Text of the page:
8.8Dark Reaction : Carbon Dioxide Fixation

Carbon dioxide fixation reactions in photosynthesis are divided into three reaction groups (Column Fig. 8-2). The first is a group of reactions in which ribulose 1,5-bisphosphate incorporates carbon dioxide (CO2) to produce two molecules of phosphoglycerate (top of Fig. 8-6) and is catalyzed by ribulose 1,5-bisphosphate carboxylase/oxygenase (a.k.a. RuBisCO*10). The second is a group of reactions that use ATP and NADPH to produce and release sugar phosphates from the cycle, consequently synthesizing starch and sucrose. The third is a pathway in which various sugar phosphates are connected by equilibrium reactions, regenerating ribulose 5-phosphate - a precursor of ribulose 1,5-phosphate. These reactions are known as the Calvin cycle or the reductive pentose phosphate cycle.

Two reactions catalyzed by RuBisCO

Fig. 8-6. Two reactions catalyzed by RuBisCO

The carbon dioxide fixation reaction (top) and the reaction with oxygen (bottom). It should be noted that two molecules of phosphoglycerate are generated in the above reaction.

The sum of dark reactions after removing the substances regenerated in the reactions outlined above is expressed as follows:

Equation 8-5
              CO2 + 3ATP + 2NADPH + 2H+
              (CH2O) + H2O + 2NADP+ + 3ADP + 2H3PO4

(CH2O) corresponds to a sugar. This equation indicates that three ATP molecules and two NADPH molecules are needed to fix one molecule of CO2.
A distinct characteristic of photosynthetic carbon dioxide fixation reactions is the unique nature of RuBisCO. As its full name suggests, RuBisCO involves carboxylase and oxygenase activity; when the oxygen concentration is high and the carbon dioxide concentration is low, it incorporates O2 instead of CO2 and wastefully uses ribulose 1,5-bisphosphate (bottom of Fig. 8-6). The reactivity of RuBisCO to CO2 is more than 100 times higher than its reactivity to O2; however, since the oxygen concentration in the atmosphere is 500 times higher than that of CO2, the oxygenase activity in chloroplasts cannot be ignored. A byproduct generated in the oxygenase reaction - phosphoglycolate - is converted back to phosphoglycerate using ATP and NADPH; this pathway is called photorespiration, since CO2 is released during the process. Additionally, since the rate of reactions catalyzed by RuBisCO is much slower than that of other metabolic enzymes, the amount of RuBisCO required is several hundred times more than that of other enzymes that catalyze the reactions seen before and after those catalyzed by RuBisCO. As a result, RuBisCO proteins account for over half the water-soluble proteins found in chloroplasts, making them the most abundant proteins on earth. These intriguing characteristics of RuBisCO reflect the high CO2 concentration and absence of O2 in the atmosphere of primitive earth when phototrophs first appeared.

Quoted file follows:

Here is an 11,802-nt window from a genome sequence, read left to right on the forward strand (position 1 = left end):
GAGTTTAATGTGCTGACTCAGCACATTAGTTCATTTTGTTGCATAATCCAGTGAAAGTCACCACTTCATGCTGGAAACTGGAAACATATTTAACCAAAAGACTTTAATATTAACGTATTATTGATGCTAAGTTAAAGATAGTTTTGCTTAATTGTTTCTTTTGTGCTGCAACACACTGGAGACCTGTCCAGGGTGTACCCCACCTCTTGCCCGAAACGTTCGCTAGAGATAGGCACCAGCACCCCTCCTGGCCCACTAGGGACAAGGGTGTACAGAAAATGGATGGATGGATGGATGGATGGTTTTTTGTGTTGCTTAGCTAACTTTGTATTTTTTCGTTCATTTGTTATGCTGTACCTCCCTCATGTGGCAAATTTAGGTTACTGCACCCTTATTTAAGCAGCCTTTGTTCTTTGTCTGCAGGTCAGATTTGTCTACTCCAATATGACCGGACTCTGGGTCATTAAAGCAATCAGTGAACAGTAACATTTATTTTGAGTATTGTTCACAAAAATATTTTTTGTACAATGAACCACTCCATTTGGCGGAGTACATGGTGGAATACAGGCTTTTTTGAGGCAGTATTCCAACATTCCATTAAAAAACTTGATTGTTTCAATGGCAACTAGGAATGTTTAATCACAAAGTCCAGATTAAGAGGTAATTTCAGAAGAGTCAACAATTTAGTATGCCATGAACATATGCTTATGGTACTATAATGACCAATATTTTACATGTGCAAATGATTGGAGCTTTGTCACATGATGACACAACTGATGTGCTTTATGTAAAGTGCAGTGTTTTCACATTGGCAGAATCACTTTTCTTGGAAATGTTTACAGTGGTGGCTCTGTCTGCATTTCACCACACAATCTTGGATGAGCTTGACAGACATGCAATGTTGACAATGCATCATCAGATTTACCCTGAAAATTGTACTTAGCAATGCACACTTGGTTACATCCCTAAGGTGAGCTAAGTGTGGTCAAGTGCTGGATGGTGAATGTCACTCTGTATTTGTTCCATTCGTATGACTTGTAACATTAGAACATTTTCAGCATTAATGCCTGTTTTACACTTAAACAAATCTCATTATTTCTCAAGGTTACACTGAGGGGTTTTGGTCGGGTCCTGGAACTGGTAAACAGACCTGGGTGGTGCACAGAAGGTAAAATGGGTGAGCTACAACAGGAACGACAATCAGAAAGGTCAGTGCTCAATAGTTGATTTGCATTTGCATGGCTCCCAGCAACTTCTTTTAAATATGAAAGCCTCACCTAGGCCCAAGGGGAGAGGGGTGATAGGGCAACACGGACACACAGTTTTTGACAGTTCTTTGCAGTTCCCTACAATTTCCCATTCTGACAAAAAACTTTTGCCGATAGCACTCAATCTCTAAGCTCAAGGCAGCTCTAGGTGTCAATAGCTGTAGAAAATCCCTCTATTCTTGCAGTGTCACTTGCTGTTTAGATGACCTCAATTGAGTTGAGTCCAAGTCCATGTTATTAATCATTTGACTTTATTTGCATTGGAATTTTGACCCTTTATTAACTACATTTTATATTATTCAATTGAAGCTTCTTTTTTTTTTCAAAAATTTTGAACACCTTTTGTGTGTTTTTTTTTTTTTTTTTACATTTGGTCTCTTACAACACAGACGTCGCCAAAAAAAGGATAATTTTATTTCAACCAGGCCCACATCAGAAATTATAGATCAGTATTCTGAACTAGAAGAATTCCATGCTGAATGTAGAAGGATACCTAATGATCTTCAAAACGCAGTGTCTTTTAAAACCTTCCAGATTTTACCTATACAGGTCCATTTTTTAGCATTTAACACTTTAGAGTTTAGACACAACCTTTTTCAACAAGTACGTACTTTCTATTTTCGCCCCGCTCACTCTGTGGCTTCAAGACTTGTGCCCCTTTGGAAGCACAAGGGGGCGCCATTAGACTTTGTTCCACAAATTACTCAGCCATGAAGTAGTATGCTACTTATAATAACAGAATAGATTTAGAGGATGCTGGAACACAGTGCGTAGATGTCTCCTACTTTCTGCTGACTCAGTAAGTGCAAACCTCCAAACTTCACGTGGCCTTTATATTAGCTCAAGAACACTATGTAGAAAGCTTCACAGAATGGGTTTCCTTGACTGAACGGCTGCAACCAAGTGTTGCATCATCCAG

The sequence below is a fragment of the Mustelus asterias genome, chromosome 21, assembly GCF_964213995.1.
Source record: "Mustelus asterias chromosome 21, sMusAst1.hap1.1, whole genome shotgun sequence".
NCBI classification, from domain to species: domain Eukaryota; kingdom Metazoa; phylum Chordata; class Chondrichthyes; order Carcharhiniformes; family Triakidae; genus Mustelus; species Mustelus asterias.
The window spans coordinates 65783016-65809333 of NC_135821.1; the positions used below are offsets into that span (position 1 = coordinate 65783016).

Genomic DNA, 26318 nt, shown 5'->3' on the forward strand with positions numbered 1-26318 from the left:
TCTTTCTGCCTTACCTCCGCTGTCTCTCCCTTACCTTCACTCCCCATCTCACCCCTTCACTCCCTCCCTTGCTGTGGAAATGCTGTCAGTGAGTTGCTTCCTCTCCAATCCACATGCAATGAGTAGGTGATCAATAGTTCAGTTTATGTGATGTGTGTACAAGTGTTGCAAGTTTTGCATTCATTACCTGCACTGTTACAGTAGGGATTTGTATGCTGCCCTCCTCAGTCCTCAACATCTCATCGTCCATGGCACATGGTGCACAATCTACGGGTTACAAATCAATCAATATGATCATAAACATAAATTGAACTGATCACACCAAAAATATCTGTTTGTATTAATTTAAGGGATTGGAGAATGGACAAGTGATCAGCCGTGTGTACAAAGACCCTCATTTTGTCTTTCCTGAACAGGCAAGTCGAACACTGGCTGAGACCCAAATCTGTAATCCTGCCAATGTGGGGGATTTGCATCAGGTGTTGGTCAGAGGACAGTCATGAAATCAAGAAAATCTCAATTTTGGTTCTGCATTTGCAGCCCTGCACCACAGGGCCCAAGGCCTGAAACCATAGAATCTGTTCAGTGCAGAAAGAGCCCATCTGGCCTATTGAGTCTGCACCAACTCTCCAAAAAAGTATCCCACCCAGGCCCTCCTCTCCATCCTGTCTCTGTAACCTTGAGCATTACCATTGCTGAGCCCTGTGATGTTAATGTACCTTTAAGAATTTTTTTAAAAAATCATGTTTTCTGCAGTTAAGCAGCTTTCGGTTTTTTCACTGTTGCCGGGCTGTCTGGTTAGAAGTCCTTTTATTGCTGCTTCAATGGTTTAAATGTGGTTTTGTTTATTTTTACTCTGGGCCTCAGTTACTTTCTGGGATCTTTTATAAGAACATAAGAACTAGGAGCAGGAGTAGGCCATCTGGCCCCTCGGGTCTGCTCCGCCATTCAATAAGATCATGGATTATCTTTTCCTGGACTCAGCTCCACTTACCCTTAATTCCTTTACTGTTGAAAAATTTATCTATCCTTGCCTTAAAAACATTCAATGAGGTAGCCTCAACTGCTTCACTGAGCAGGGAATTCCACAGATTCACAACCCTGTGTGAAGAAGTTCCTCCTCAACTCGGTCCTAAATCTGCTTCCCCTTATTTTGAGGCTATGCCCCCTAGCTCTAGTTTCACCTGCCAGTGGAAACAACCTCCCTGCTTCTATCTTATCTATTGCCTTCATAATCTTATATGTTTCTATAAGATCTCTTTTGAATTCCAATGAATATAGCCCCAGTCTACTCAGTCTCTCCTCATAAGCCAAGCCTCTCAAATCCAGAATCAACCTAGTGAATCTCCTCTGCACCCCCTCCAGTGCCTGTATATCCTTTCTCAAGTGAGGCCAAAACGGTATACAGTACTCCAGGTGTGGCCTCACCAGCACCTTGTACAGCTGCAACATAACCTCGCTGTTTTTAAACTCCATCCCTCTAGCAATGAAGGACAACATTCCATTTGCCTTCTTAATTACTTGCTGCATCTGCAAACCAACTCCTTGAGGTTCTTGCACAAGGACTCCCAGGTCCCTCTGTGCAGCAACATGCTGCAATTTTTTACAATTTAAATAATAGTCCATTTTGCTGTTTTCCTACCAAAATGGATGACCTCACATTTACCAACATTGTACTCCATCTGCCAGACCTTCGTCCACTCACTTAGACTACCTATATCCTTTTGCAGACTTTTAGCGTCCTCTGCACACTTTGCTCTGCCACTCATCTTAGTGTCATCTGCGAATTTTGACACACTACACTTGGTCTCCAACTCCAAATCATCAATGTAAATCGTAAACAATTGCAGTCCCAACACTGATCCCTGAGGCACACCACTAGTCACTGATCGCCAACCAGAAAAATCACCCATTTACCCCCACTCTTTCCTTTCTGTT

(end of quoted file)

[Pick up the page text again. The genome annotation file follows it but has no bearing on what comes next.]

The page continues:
RuBisCO is an abbreviation of the enzyme name ribulose 1,5-bis phosphate carboxylase/oxygenase.


Regulation by Coupling and Light

Since ATP synthesis reactions involving kinase (phosphotransferase) are coupled with metabolic reactions at a ratio of 1:1, the ATP synthesis efficiency is 100%. On the other hand, ATP synthesis reactions involving F-ATP synthase are indirectly coupled with electron transport via H+ transport, making the story a little more complex. As an example, the appearance of chloroplasts differs between daytime and nighttime. During the day, when light is available, chloroplasts are in a state of high energy with the thylakoid membrane maintaining an H+ gradient by electron transport, and are ready to supply ATP when it is used. However, at nighttime, it is difficult to maintain this high-energy state. Although the thylakoid membrane has low permeability for H+ and is therefore suited to maintaining the concentration gradient, it cannot stop H+ from gradually leaking through the membrane during the night. Generally, enzymatic reactions are reversible, and when the concentration gradient of H+ is decreased, the gradient is restored by breaking down ATP, which is a waste of energy. In the F-ATP synthase of chloroplasts, therefore, an activity regulation mechanism involving thioredoxin (an oxidation-reduction protein) has evolved. When thioredoxin with cyctein residue is reduced by photosynthetic electron transport, the cyctein residue of a protein in the stalk of ATP synthase is reduced, thereby activating the enzyme; in dark places, on the other hand, the activity of the enzyme is inhibited through the oxidation of the cyctein residue, thereby reducing the wasteful use of energy.

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